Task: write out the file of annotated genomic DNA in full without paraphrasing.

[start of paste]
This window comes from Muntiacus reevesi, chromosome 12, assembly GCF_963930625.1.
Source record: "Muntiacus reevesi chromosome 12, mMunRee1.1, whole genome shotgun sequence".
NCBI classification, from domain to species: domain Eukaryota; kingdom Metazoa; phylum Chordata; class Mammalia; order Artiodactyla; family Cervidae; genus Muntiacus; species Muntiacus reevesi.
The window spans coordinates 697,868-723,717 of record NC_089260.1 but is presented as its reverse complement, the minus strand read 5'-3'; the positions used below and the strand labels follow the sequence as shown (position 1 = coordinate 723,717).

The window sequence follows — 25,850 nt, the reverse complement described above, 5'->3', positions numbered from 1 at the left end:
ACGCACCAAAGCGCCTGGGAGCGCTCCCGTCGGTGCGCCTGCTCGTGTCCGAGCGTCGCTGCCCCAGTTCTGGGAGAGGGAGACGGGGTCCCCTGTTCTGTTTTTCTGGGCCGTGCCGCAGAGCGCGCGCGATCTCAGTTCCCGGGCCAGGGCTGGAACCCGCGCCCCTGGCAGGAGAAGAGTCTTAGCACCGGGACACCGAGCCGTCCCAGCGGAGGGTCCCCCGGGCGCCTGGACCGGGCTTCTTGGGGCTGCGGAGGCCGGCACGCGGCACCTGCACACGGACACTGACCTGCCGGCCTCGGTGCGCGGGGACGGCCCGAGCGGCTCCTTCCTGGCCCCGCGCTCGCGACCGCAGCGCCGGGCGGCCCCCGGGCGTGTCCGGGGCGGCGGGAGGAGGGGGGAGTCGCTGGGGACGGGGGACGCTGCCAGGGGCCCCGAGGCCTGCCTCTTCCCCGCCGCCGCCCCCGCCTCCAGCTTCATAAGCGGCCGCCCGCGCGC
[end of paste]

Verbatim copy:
This window comes from Muntiacus reevesi, chromosome 12, assembly GCF_963930625.1.
Source record: "Muntiacus reevesi chromosome 12, mMunRee1.1, whole genome shotgun sequence".
NCBI classification, from domain to species: domain Eukaryota; kingdom Metazoa; phylum Chordata; class Mammalia; order Artiodactyla; family Cervidae; genus Muntiacus; species Muntiacus reevesi.
The window spans coordinates 697,868-723,717 of record NC_089260.1 but is presented as its reverse complement, the minus strand read 5'-3'; the positions used below and the strand labels follow the sequence as shown (position 1 = coordinate 723,717).

The window sequence follows — 25,850 nt, the reverse complement described above, 5'->3', positions numbered from 1 at the left end:
ACGCACCAAAGCGCCTGGGAGCGCTCCCGTCGGTGCGCCTGCTCGTGTCCGAGCGTCGCTGCCCCAGTTCTGGGAGAGGGAGACGGGGTCCCCTGTTCTGTTTTTCTGGGCCGTGCCGCAGAGCGCGCGCGATCTCAGTTCCCGGGCCAGGGCTGGAACCCGCGCCCCTGGCAGGAGAAGAGTCTTAGCACCGGGACACCGAGCCGTCCCAGCGGAGGGTCCCCCGGGCGCCTGGACCGGGCTTCTTGGGGCTGCGGAGGCCGGCACGCGGCACCTGCACACGGACACTGACCTGCCGGCCTCGGTGCGCGGGGACGGCCCGAGCGGCTCCTTCCTGGCCCCGCGCTCGCGACCGCAGCGCCGGGCGGCCCCCGGGCGTGTCCGGGGCGGCGGGAGGAGGGGGGAGTCGCTGGGGACGGGGGACGCTGCCAGGGGCCCCGAGGCCTGCCTCTTCCCCGCCGCCGCCCCCGCCTCCAGCTTCATAAGCGGCCGCCCGCGCGC